If you have a smartphone chances are you have used Bluetooth technology. Bluetooth by definition is a standard for the short-range wireless interconnection of cellular phones, computers, and other electronic devices. Bluetooth can be used to link you smartphones to a compatible device such as a portable speaker or your car to make calls. There are many benefits to Bluetooth tech, it’s inexpensive, standardized, has low interference and is completely wireless. The technology is handy and has been expanding to retailers and now to a major airport in the US.
Miami International Airport has become the first in the world to use an open approach to deploying Bluetooth beacons across its property. The beacons are strategically located at check-in, airport entrances, gates, baggage claim and valet parking zones. Bluetooth is great because it isn’t limited to one provider the technology can be used by a wide range of airport service from airlines to retailers, to the airport itself.
The Bluetooth beacons, which transmit a unique ID number to smartphones and other mobile devices via the Bluetooth Low Energy (BLE) protocol, are registered in the SITA Common-Use Beacon Registry. In June 2014, SITA Lab announced that it had launched the registry as a central data hub for beacons deployed within airports.
Maurice Jenkins the Director of Information Systems at Miami International Airport stated:
“The passenger experience at Miami Airport is our number one concern and iBeacon technology allows us make it even better,” Jenkins explains. “We have installed beacons throughout the airport and made them available to all our stakeholders. Now we invite airlines and our other partners to invent new ways to make the passenger experience at Miami even better.”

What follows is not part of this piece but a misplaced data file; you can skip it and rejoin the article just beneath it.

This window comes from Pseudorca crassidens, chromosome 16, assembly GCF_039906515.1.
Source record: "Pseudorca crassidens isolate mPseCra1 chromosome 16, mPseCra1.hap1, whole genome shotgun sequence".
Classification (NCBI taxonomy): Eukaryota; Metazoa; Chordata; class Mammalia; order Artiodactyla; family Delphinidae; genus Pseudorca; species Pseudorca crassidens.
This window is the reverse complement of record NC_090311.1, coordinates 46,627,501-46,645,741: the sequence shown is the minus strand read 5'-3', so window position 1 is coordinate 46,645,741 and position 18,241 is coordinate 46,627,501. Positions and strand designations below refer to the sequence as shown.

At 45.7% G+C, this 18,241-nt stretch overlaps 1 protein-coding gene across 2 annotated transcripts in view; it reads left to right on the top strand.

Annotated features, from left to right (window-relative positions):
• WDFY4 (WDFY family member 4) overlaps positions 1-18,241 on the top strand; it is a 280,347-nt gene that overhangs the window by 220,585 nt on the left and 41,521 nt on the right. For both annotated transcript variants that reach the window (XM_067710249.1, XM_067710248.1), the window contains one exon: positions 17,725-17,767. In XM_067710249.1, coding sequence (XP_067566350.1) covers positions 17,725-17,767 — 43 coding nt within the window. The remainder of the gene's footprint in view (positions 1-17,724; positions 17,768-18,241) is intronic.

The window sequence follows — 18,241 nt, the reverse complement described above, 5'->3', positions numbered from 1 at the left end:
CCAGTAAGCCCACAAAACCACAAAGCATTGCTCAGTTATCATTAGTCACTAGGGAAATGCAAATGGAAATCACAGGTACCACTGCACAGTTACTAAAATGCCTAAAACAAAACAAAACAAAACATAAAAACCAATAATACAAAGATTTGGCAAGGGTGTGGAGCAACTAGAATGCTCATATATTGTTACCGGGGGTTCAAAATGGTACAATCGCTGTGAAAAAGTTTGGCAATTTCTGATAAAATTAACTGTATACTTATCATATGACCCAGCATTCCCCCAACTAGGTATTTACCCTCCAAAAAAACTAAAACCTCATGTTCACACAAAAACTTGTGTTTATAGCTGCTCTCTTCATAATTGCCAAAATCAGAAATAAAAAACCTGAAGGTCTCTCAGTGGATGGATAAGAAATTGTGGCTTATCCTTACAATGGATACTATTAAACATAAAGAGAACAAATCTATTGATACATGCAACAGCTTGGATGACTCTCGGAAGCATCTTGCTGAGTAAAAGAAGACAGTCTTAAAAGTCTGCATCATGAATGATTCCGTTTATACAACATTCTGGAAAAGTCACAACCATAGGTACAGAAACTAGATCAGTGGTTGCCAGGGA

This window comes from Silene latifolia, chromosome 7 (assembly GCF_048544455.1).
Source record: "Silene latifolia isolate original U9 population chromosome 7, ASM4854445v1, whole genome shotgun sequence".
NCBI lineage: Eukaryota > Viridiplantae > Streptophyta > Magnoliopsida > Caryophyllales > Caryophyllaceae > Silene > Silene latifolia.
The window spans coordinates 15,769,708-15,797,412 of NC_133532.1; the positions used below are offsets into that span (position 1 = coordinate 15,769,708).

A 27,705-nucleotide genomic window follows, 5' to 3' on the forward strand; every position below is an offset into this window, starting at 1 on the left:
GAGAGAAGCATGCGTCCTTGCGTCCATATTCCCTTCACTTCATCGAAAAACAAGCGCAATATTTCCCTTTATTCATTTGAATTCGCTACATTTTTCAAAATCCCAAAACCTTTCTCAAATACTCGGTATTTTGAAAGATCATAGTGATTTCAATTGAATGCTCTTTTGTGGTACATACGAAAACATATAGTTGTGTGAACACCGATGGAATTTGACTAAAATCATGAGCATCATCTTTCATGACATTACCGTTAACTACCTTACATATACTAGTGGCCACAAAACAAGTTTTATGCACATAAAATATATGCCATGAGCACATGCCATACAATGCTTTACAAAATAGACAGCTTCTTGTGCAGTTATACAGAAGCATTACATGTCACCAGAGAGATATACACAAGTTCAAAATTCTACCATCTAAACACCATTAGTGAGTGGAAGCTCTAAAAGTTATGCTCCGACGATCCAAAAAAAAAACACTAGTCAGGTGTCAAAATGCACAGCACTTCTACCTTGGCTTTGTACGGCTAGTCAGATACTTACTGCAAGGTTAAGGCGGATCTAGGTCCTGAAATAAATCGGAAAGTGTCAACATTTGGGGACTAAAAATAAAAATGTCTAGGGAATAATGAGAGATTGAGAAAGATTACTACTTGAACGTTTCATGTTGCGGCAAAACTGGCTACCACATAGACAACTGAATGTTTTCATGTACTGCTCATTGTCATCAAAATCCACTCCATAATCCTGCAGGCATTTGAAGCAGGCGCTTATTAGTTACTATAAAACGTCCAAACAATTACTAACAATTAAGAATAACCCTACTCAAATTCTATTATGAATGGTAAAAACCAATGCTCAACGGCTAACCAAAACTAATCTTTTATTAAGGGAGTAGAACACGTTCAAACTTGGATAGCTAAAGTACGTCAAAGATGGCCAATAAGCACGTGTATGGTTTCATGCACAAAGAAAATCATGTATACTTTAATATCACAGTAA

“By using the Sita Registry, it makes it simple for us to collaborate with our partners, both domestic and international, and let them take advantage of this new technology too,” Jenkins adds. “Airlines that fly to Miami are already working on their apps so passengers will start seeing the benefits very soon.”
Jim Peters, SITA’s chief technology officer, praises the airport’s effort in putting the common registry to use, and for being willing to collaborate with stakeholders who use the facility to test a range of applications. SITA has been involved in beacon pilots at San Francisco International Airport, London Heathrow Airport, Shanghai Hongqiao International Airport and Copenhagen Airport. It’s clear that airports want this technology and are interested in integrating into the passenger experience. The benefits for a retailer at the airport, for instance, they may want to send marketing information to passengers and push deals. Airlines could use beacons to give passengers information on departure gates, connecting gates, baggage claim, and other important processes. Airlines can use the beacons as way points to guide passengers to the correct gates and inform them of their boarding time.
From a business standpoint the fact that it is inexpensive to create a new product compatible with Bluetooth is a huge benefit. Virgin Atlantic launched a Bluetooth pilot program at Heathrow within their boarding area. As long as customers had downloaded the Virgin Atlantic Passbook App notifications would be pushed to you on duty free deals such as 0% commission on currency exchange services. That is the type of benefit from the tech that passengers will enjoy. Integrating baggage tracking using Bluetooth beacons could be next. They beacons know where you are, where your favorite amenities are but where is your bag? Placing a traveling beacon on your luggage could be a major step in notifying you when you bag has arrived. This move to Bluetooth tech is exciting for us here at the tripchi airport app because we can move to integrate out content with retailers and airports who are utilizing Bluetooth. It exhibits the eagerness of airports to move towards the airports 2.0 mentality and provide a better traveling experience for everyone who passes through their front doors.